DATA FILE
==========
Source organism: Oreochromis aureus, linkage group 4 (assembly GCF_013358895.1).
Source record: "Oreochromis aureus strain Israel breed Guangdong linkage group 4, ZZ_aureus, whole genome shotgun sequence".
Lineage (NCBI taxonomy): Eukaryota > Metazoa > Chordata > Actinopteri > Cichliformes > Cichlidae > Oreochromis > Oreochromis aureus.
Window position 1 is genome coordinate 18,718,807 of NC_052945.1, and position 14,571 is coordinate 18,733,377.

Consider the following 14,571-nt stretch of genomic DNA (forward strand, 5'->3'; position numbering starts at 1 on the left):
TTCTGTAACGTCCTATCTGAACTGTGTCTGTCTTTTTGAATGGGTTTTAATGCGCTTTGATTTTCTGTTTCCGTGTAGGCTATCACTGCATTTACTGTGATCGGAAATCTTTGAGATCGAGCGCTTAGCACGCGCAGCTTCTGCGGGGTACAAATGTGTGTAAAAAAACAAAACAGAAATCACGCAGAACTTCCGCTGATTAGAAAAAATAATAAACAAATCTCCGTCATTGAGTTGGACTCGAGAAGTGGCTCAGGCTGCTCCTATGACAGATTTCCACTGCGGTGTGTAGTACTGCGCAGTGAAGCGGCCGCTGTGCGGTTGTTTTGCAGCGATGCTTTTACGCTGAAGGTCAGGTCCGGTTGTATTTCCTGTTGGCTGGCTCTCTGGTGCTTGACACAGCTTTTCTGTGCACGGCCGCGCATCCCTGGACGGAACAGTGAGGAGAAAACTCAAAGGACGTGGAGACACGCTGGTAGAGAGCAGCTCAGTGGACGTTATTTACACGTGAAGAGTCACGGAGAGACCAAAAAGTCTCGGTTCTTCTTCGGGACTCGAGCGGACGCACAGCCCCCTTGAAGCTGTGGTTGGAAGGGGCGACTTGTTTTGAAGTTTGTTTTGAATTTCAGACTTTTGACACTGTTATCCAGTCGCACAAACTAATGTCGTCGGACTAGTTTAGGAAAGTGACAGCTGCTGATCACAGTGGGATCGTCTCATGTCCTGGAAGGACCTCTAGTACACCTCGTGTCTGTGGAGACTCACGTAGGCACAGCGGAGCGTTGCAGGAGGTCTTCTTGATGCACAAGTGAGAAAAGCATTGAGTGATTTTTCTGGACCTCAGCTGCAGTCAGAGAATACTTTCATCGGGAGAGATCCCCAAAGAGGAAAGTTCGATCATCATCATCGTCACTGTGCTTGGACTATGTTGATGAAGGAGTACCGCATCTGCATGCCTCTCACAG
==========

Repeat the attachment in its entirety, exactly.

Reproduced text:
Source organism: Oreochromis aureus, linkage group 4 (assembly GCF_013358895.1).
Source record: "Oreochromis aureus strain Israel breed Guangdong linkage group 4, ZZ_aureus, whole genome shotgun sequence".
Lineage (NCBI taxonomy): Eukaryota > Metazoa > Chordata > Actinopteri > Cichliformes > Cichlidae > Oreochromis > Oreochromis aureus.
Window position 1 is genome coordinate 18,718,807 of NC_052945.1, and position 14,571 is coordinate 18,733,377.

Consider the following 14,571-nt stretch of genomic DNA (forward strand, 5'->3'; position numbering starts at 1 on the left):
TTCTGTAACGTCCTATCTGAACTGTGTCTGTCTTTTTGAATGGGTTTTAATGCGCTTTGATTTTCTGTTTCCGTGTAGGCTATCACTGCATTTACTGTGATCGGAAATCTTTGAGATCGAGCGCTTAGCACGCGCAGCTTCTGCGGGGTACAAATGTGTGTAAAAAAACAAAACAGAAATCACGCAGAACTTCCGCTGATTAGAAAAAATAATAAACAAATCTCCGTCATTGAGTTGGACTCGAGAAGTGGCTCAGGCTGCTCCTATGACAGATTTCCACTGCGGTGTGTAGTACTGCGCAGTGAAGCGGCCGCTGTGCGGTTGTTTTGCAGCGATGCTTTTACGCTGAAGGTCAGGTCCGGTTGTATTTCCTGTTGGCTGGCTCTCTGGTGCTTGACACAGCTTTTCTGTGCACGGCCGCGCATCCCTGGACGGAACAGTGAGGAGAAAACTCAAAGGACGTGGAGACACGCTGGTAGAGAGCAGCTCAGTGGACGTTATTTACACGTGAAGAGTCACGGAGAGACCAAAAAGTCTCGGTTCTTCTTCGGGACTCGAGCGGACGCACAGCCCCCTTGAAGCTGTGGTTGGAAGGGGCGACTTGTTTTGAAGTTTGTTTTGAATTTCAGACTTTTGACACTGTTATCCAGTCGCACAAACTAATGTCGTCGGACTAGTTTAGGAAAGTGACAGCTGCTGATCACAGTGGGATCGTCTCATGTCCTGGAAGGACCTCTAGTACACCTCGTGTCTGTGGAGACTCACGTAGGCACAGCGGAGCGTTGCAGGAGGTCTTCTTGATGCACAAGTGAGAAAAGCATTGAGTGATTTTTCTGGACCTCAGCTGCAGTCAGAGAATACTTTCATCGGGAGAGATCCCCAAAGAGGAAAGTTCGATCATCATCATCGTCACTGTGCTTGGACTATGTTGATGAAGGAGTACCGCATCTGCATGCCTCTCACAG